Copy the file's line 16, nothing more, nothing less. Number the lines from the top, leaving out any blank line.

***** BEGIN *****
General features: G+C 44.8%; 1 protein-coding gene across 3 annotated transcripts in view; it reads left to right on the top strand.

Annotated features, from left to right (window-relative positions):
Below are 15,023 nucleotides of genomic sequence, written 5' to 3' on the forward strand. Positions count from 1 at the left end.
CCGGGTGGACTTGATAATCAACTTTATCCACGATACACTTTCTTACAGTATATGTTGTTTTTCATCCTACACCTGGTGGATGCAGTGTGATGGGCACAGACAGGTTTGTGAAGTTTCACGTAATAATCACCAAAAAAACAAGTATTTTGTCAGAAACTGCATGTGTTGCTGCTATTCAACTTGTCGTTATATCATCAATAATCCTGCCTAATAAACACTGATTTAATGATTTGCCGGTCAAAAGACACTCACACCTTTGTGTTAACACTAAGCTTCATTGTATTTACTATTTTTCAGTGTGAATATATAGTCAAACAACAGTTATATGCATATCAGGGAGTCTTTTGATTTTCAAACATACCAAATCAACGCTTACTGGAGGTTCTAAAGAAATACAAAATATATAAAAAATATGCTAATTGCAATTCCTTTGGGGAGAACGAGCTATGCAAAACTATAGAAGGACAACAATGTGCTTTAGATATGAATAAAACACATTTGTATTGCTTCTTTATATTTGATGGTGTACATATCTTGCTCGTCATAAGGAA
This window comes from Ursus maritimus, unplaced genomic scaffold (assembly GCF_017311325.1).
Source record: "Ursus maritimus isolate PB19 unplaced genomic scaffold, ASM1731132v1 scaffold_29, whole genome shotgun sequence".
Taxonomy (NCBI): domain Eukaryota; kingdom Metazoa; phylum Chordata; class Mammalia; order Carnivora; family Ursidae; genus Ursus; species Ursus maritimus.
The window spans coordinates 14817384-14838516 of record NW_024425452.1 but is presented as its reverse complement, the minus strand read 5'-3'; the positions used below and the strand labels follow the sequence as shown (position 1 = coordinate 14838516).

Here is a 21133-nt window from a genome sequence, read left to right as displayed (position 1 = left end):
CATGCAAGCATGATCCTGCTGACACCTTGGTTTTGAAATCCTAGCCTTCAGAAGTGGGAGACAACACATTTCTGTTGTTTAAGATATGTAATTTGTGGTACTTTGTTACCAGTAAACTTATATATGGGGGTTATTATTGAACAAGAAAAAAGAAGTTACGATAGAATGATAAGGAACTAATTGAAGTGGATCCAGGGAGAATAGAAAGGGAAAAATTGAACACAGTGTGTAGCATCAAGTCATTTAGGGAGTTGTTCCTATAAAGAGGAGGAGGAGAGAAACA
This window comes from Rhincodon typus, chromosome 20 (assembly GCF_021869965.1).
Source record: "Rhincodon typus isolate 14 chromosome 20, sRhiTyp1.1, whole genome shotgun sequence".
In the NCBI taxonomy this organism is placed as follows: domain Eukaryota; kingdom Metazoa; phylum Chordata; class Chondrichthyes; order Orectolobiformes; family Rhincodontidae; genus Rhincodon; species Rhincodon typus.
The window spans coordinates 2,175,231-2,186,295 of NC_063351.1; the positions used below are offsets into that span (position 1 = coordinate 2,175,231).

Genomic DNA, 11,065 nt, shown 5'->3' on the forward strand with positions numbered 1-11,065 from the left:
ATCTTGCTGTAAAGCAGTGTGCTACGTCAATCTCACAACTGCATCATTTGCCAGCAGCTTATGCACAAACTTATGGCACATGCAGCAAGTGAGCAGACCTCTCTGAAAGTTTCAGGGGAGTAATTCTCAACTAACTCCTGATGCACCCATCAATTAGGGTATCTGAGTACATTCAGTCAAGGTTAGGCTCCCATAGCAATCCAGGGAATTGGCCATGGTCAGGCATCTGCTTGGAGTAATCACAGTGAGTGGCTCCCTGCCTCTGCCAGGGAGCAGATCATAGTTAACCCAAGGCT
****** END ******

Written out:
ATCTTGCTGTAAAGCAGTGTGCTACGTCAATCTCACAACTGCATCATTTGCCAGCAGCTTATGCACAAACTTATGGCACATGCAGCAAGTGAGCAGACCTCTCTGAAAGTTTCAGGGGAGTAATTCTCAACTAACTCCTGATGCACCCATCAATTAGGGTATCTGAGTACATTCAGTCAAGGTTAGGCTCCCATAGCAATCCAGGGAATTGGCCATGGTCAGGCATCTGCTTGGAGTAATCACAGTGAGTGGCTCCCTGCCTCTGCCAGGGAGCAGATCATAGTTAACCCAAGGCT